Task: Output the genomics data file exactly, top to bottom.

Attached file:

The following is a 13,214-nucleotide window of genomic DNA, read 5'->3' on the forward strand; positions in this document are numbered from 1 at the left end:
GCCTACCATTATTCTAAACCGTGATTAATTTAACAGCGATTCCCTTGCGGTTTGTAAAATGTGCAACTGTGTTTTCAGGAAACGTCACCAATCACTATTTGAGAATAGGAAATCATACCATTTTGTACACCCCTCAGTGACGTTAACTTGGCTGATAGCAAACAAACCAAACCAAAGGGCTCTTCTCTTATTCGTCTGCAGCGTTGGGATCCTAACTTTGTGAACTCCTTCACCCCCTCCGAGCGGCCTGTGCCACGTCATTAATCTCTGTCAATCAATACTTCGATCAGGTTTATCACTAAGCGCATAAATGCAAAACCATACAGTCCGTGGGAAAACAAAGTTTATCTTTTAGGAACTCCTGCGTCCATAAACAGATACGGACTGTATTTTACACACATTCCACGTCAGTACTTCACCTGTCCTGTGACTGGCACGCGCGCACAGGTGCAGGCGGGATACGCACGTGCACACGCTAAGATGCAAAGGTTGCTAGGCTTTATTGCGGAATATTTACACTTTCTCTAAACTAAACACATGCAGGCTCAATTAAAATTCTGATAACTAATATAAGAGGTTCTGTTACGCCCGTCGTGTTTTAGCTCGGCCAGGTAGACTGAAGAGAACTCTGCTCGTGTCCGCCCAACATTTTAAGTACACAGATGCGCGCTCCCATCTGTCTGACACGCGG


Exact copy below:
The following is a 13,214-nucleotide window of genomic DNA, read 5'->3' on the forward strand; positions in this document are numbered from 1 at the left end:
GCCTACCATTATTCTAAACCGTGATTAATTTAACAGCGATTCCCTTGCGGTTTGTAAAATGTGCAACTGTGTTTTCAGGAAACGTCACCAATCACTATTTGAGAATAGGAAATCATACCATTTTGTACACCCCTCAGTGACGTTAACTTGGCTGATAGCAAACAAACCAAACCAAAGGGCTCTTCTCTTATTCGTCTGCAGCGTTGGGATCCTAACTTTGTGAACTCCTTCACCCCCTCCGAGCGGCCTGTGCCACGTCATTAATCTCTGTCAATCAATACTTCGATCAGGTTTATCACTAAGCGCATAAATGCAAAACCATACAGTCCGTGGGAAAACAAAGTTTATCTTTTAGGAACTCCTGCGTCCATAAACAGATACGGACTGTATTTTACACACATTCCACGTCAGTACTTCACCTGTCCTGTGACTGGCACGCGCGCACAGGTGCAGGCGGGATACGCACGTGCACACGCTAAGATGCAAAGGTTGCTAGGCTTTATTGCGGAATATTTACACTTTCTCTAAACTAAACACATGCAGGCTCAATTAAAATTCTGATAACTAATATAAGAGGTTCTGTTACGCCCGTCGTGTTTTAGCTCGGCCAGGTAGACTGAAGAGAACTCTGCTCGTGTCCGCCCAACATTTTAAGTACACAGATGCGCGCTCCCATCTGTCTGACACGCGG